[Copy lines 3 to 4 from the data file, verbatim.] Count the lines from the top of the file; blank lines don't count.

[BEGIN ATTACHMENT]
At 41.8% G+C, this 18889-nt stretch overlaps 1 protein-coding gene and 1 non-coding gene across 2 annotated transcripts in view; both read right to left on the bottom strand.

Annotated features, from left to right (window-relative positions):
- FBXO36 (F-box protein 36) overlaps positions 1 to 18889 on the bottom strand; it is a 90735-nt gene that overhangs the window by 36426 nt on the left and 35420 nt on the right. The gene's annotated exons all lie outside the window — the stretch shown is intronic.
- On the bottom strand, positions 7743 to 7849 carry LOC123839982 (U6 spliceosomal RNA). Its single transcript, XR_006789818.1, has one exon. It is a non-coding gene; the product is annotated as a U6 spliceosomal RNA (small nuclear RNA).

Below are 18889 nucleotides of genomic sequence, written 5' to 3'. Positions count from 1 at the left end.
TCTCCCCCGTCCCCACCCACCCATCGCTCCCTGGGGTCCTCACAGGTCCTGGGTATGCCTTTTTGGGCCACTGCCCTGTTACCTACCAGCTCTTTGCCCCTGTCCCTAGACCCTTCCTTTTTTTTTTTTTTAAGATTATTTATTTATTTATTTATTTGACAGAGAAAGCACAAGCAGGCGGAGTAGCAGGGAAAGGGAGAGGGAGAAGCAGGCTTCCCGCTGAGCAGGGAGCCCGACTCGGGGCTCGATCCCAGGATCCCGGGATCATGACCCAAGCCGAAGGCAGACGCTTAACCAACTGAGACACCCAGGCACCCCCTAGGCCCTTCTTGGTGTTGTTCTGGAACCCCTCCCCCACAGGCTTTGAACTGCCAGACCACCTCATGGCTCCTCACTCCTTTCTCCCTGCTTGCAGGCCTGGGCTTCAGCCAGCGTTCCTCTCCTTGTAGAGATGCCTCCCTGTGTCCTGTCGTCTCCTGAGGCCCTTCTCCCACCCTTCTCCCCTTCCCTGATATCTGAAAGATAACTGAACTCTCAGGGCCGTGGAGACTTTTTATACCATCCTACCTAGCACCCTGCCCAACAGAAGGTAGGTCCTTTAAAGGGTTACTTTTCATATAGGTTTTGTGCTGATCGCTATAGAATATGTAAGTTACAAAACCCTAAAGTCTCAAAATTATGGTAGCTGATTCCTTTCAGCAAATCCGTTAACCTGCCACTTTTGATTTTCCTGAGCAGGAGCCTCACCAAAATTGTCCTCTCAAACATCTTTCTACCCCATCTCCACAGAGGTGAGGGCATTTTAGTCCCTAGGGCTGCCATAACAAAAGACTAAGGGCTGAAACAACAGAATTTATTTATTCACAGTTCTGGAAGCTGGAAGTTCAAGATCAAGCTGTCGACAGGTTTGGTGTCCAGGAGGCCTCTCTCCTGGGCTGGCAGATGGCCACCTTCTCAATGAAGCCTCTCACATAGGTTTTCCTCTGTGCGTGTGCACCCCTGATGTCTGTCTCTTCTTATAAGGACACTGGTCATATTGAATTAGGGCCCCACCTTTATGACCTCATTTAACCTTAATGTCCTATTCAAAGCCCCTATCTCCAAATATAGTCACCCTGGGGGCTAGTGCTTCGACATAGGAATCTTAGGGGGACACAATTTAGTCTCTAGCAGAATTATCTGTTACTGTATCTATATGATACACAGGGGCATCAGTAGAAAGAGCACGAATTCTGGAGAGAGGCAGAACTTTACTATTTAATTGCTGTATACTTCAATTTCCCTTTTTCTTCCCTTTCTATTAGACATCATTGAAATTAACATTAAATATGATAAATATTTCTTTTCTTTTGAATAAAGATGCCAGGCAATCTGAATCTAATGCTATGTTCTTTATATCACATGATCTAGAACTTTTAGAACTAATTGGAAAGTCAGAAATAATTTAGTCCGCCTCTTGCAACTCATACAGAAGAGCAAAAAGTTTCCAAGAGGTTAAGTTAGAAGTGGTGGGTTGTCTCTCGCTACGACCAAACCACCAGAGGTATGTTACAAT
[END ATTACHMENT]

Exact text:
- FBXO36 (F-box protein 36) overlaps positions 1 to 18889 on the bottom strand; it is a 90735-nt gene that overhangs the window by 36426 nt on the left and 35420 nt on the right. The gene's annotated exons all lie outside the window — the stretch shown is intronic.
- On the bottom strand, positions 7743 to 7849 carry LOC123839982 (U6 spliceosomal RNA). Its single transcript, XR_006789818.1, has one exon. It is a non-coding gene; the product is annotated as a U6 spliceosomal RNA (small nuclear RNA).